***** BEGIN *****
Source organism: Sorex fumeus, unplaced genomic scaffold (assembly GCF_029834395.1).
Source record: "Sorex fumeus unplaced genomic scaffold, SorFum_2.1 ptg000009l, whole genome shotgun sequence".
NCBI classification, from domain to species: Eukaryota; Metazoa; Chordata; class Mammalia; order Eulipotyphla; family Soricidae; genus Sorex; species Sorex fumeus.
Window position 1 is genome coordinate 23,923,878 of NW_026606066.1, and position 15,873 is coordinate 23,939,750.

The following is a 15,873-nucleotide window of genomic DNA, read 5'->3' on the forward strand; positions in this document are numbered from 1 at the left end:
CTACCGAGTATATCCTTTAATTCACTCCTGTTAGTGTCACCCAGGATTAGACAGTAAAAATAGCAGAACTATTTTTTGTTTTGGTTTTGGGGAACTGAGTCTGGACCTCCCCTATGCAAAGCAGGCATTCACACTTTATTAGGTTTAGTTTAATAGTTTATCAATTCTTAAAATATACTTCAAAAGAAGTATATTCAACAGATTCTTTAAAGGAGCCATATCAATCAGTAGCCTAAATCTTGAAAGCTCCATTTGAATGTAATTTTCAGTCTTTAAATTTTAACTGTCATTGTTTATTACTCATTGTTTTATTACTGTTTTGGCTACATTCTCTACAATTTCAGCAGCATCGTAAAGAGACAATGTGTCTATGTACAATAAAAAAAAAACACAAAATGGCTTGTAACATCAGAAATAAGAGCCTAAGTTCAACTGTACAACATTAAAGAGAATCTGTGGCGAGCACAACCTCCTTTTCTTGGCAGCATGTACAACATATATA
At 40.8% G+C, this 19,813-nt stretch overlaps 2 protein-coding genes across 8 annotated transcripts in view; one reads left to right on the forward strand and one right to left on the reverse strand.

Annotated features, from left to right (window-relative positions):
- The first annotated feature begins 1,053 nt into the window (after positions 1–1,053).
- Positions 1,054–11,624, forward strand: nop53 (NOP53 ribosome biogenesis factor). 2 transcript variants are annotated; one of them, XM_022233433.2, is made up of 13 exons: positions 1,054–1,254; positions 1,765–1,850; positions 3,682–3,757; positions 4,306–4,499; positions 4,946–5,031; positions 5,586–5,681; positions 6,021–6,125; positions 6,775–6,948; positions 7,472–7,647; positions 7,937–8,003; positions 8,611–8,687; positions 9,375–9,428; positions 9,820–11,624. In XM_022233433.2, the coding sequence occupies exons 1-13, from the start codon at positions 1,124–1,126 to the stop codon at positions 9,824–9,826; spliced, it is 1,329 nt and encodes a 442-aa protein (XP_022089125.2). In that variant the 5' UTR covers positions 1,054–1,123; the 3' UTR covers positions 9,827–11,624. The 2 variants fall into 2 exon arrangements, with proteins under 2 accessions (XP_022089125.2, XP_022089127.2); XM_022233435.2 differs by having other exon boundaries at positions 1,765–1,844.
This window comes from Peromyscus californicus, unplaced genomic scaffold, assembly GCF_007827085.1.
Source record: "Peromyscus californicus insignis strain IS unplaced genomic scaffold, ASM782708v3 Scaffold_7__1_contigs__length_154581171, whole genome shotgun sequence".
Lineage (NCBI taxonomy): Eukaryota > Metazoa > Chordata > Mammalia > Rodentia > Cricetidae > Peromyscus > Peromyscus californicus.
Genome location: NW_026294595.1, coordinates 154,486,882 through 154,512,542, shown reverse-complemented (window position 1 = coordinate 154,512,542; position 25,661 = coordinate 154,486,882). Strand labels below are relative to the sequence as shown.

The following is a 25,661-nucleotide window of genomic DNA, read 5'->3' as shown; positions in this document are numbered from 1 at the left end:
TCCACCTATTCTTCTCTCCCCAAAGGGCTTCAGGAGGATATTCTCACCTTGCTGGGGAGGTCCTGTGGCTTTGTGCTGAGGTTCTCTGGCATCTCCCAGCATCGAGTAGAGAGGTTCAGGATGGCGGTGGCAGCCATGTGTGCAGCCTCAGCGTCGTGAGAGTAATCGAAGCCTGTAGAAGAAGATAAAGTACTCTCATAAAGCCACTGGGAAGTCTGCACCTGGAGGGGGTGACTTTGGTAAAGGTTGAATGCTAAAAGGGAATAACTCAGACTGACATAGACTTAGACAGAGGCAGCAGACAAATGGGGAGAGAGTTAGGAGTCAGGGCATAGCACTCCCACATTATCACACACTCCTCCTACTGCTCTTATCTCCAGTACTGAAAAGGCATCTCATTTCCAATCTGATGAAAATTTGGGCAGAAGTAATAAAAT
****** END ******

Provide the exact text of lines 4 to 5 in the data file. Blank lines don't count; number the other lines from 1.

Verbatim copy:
Window position 1 is genome coordinate 23,923,878 of NW_026606066.1, and position 15,873 is coordinate 23,939,750.

The following is a 15,873-nucleotide window of genomic DNA, read 5'->3' on the forward strand; positions in this document are numbered from 1 at the left end: